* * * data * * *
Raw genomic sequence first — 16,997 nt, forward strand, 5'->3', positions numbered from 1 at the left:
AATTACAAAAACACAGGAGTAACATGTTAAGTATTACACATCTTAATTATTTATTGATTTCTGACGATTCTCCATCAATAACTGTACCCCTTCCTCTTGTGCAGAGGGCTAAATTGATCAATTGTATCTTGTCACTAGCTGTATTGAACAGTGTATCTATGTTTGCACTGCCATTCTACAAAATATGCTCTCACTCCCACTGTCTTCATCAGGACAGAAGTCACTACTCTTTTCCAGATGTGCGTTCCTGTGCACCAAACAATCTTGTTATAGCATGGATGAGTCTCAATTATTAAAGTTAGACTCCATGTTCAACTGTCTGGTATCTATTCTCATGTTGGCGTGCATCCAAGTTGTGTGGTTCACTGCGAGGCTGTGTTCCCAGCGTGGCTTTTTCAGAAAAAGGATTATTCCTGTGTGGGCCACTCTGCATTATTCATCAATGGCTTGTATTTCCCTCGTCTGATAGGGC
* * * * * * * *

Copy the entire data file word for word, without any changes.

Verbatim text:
Raw genomic sequence first — 16,997 nt, forward strand, 5'->3', positions numbered from 1 at the left:
AATTACAAAAACACAGGAGTAACATGTTAAGTATTACACATCTTAATTATTTATTGATTTCTGACGATTCTCCATCAATAACTGTACCCCTTCCTCTTGTGCAGAGGGCTAAATTGATCAATTGTATCTTGTCACTAGCTGTATTGAACAGTGTATCTATGTTTGCACTGCCATTCTACAAAATATGCTCTCACTCCCACTGTCTTCATCAGGACAGAAGTCACTACTCTTTTCCAGATGTGCGTTCCTGTGCACCAAACAATCTTGTTATAGCATGGATGAGTCTCAATTATTAAAGTTAGACTCCATGTTCAACTGTCTGGTATCTATTCTCATGTTGGCGTGCATCCAAGTTGTGTGGTTCACTGCGAGGCTGTGTTCCCAGCGTGGCTTTTTCAGAAAAAGGATTATTCCTGTGTGGGCCACTCTGCATTATTCATCAATGGCTTGTATTTCCCTCGTCTGATAGGGC